Starting from Splunk 7.1 there is no more
--gen-and-print-passwd to generate a new password when starting Splunk
for the first time
docker run \ --publish 8000:8000 \ --env SPLUNK_START_ARGS="--accept-license --gen-and-print-passwd" \ splunk/splunk:7.1.0
How to specify the password for admin user at start time?
All the examples below are based on Splunk documentation Create a secure administrator password.
Option 1. Seed the password using arguments.
--seed-passwd as an option you can specify which password you want to use if
admin user does not have any
$ docker run \ --publish 8000:8000 \ --env SPLUNK_START_ARGS="--accept-license --answer-yes --seed-passwd changeme" \ splunk/splunk:7.1.0
Password will be set when it is a fresh Splunk installation. If you have set or changed admin password before,
this command does not change the existing password. It is safe to keep this argument all the time, the same way
With this configuration, you will not be asked to change the password when you access Splunk for the first time using Splunk Web. Make sure to change the password to more secure in Settings - Access Controls, as this password will be visible to all users, who has access to the Docker instance.
Option 2. Set the password using stdin.
If you are playing with Docker and Splunk, you can run it with
-it allowing you to interact with the
$ docker run \ --publish 8000:8000 \ --env SPLUNK_START_ARGS="--accept-license --answer-yes" \ -it \ splunk/splunk:7.1.0 This appears to be your first time running this version of Splunk. An Admin password must be set before installation proceeds. Password must contain at least: * 8 total printable ASCII character(s). Please enter a new password: Please confirm new password: ...
That way your password will not be exposed to logs or anywhere else. Keeping it is safe.
Option 3. Use autogenerated password
You can use
--gen-and-print-passwd flag. In that way, you will get the new autogenerated password when you start
Splunk for the first time.
$ docker run \ --publish 8000:8000 \ --env SPLUNK_START_ARGS="--accept-license --gen-and-print-passwd --answer-yes" \ splunk/splunk:7.1.0 This appears to be your first time running this version of Splunk. Randomly generated admin password: _,4G5Reu ...
Because the password is logged, make sure to change it after the first login.
Option 4. Use user-seed.conf
You can create
user-seed.conf with the clear text password as
[user_info] USERNAME = admin PASSWORD = Your5ecureP@assw0wd
More secure will be to store a hashed version of the password instead. For that, you need to have a running Splunk instance.
$ splunk hash-passwd 'Your5ecureP@assw0wd' $6$1hfVCT0MACVOq.pd$hiflBxVd36YLeaThJY0x2RxVCYUD60iz3g72plrKeYPgm3fwXnC20k9XxznQDXpefy79dilaQvOJPBge0Zc3C1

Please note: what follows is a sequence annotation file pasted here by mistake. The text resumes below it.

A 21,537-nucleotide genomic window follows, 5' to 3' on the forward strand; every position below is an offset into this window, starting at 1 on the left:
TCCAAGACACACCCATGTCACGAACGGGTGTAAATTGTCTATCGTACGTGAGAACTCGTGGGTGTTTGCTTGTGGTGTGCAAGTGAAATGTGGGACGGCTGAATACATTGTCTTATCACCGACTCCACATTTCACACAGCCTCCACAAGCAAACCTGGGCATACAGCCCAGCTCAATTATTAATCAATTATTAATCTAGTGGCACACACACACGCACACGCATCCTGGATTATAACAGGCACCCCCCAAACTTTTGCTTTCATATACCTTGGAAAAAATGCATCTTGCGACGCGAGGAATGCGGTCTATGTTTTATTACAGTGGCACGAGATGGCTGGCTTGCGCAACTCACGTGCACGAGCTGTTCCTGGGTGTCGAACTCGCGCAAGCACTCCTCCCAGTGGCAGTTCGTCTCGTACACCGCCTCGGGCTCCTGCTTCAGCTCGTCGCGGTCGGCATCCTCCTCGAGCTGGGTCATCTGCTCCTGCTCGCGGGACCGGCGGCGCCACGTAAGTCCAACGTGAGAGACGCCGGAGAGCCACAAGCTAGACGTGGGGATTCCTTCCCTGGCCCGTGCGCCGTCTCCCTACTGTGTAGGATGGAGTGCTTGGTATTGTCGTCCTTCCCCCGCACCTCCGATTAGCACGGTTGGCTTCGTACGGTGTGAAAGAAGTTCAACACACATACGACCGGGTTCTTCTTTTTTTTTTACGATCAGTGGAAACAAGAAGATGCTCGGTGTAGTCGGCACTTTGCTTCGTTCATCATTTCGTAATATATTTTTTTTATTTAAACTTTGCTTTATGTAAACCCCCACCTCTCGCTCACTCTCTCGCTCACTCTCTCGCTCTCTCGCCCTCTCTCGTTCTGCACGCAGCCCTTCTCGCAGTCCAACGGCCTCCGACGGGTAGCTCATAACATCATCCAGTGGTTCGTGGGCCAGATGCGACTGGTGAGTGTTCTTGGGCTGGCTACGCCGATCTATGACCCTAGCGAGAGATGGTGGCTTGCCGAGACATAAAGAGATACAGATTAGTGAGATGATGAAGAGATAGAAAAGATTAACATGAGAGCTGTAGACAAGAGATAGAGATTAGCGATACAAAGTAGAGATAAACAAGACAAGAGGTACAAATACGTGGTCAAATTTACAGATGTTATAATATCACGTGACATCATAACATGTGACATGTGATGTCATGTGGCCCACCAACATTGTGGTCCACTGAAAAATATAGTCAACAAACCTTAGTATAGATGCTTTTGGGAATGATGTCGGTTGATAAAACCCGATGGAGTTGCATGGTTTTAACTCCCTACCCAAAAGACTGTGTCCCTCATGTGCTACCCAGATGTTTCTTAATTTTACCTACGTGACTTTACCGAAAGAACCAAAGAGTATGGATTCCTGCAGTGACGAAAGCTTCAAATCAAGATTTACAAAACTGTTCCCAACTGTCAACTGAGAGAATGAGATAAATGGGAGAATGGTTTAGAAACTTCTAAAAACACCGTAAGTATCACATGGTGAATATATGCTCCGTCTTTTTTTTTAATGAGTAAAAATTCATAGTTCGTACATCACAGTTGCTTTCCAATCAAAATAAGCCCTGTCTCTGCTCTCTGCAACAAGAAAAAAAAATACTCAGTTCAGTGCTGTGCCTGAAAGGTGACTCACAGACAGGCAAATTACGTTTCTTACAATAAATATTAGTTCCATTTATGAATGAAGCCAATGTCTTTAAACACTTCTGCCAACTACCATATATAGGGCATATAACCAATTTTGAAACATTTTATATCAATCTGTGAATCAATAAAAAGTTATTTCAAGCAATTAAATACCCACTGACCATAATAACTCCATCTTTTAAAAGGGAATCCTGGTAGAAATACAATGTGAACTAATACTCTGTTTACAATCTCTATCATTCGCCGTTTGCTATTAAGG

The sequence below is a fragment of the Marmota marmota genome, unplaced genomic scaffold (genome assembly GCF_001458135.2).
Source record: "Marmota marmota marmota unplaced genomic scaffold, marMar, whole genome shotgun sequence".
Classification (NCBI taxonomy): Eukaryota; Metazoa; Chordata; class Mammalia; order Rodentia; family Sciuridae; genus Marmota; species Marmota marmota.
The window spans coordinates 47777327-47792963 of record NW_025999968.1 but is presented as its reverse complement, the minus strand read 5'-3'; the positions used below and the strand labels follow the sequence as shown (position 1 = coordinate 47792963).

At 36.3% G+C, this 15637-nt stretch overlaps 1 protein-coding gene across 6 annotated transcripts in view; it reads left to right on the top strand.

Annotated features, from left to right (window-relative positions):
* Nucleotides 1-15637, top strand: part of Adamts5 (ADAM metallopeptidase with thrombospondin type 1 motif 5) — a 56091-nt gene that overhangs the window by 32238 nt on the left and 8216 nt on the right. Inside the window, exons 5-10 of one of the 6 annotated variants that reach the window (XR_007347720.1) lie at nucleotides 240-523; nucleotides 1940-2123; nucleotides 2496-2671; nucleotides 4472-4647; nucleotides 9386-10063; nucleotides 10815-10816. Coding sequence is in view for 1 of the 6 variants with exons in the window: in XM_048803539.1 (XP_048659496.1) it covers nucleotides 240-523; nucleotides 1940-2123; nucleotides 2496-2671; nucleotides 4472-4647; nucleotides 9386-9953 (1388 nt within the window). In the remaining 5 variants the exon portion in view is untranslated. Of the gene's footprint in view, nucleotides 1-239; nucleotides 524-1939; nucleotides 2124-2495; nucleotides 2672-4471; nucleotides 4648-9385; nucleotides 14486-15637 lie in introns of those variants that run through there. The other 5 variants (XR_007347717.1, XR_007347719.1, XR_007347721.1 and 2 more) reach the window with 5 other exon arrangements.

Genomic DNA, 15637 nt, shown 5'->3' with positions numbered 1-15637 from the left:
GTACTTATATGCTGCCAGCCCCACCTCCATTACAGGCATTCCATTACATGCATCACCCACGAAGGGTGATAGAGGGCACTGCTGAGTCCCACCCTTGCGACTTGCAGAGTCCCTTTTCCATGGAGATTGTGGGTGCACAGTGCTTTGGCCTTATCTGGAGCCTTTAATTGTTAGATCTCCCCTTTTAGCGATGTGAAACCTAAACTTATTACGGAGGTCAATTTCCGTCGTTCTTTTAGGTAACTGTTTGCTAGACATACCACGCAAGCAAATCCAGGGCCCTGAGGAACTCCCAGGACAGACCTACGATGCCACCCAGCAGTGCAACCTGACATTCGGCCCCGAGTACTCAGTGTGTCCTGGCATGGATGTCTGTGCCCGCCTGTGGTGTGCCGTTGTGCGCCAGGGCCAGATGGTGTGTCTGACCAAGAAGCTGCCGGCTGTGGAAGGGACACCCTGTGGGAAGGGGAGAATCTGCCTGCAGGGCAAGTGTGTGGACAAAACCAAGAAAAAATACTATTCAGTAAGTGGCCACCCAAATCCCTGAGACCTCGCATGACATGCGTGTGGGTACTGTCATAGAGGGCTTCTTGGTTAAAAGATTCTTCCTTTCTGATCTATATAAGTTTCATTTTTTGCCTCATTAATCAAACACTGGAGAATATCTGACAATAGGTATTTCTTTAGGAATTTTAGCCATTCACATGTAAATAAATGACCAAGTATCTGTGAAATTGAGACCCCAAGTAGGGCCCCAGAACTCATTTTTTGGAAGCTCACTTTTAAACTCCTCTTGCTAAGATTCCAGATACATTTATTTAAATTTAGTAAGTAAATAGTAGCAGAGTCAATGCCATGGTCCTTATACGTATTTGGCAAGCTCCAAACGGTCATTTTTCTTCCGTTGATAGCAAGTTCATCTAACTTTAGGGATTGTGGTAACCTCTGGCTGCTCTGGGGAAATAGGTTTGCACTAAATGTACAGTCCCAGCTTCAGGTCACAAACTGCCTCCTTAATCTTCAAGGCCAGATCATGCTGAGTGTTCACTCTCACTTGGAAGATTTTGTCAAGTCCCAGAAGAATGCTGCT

You can use one of the options above to start Splunk in the container and access Splunk with
docker exec -it [container_id] entrypoint.sh splunk-bash. Execute
./bin/splunk hash-passwd ...there.
To use a hashed password instead of clear text, specify it in
[user_info] USERNAME = admin HASHED_PASSWORD = $6$1hfVCT0MACVOq.pd$hiflBxVd36YLeaThJY0x2RxVCYUD60iz3g72plrKeYPgm3fwXnC20k9XxznQDXpefy79dilaQvOJPBge0Zc3C1
Now you need to embed this file in the container.
You can do it by mounting the file under
/var/opt/splunk/etc. This folder is a backup directory for the default
etc files. On first start (or upgrade) container copies all files from this directory to the
docker run \ --publish 8000:8000 \ --env SPLUNK_START_ARGS="--accept-license --answer-yes" \ --volume $(pwd)/user-seed.conf:/var/opt/splunk/etc/system/local/user-seed.conf \ splunk/splunk:7.1.0
You can also build your own image on top of Splunk image with Dockerfile and just one command to place the
FROM splunk/splunk:7.1.0 COPY user-seed.conf /var/opt/splunk/etc/system/local/user-seed.conf
Build the image with
docker build -t example.com/splunk:7.1.0 . and run your image similarly to example above.
docker run \ --publish 8000:8000 \ --env SPLUNK_START_ARGS="--accept-license --answer-yes" \ --volume $(pwd)/user-seed.conf:/var/opt/splunk/etc/system/local/user-seed.conf \ example.com/splunk:7.1.0
If you keep the password in clear text in
user-seed.conf, make sure to change it on first login.
Option 5. Use python to write the
user-seed.conf on start.
More advanced option, if you already have a hashed password, you can use
SPLUNK_BEFORE_START_CMD environment variable
to invoke the python to write the content of
docker run \ --publish 8000:8000 \ --env SPLUNK_START_ARGS="--accept-license --answer-yes" \ --env SPLUNK_BEFORE_START_CMD='cmd --accept-license python -c '"'"'open("/opt/splunk/etc/system/local/user-seed.conf", "w").write("[user_info]\nUSERNAME = admin\nHASHED_PASSWORD = $6$1hfVCT0MACVOq.pd$hiflBxVd36YLeaThJY0x2RxVCYUD60iz3g72plrKeYPgm3fwXnC20k9XxznQDXpefy79dilaQvOJPBge0Zc3C1")'"'"'' \ splunk/splunk:7.1.0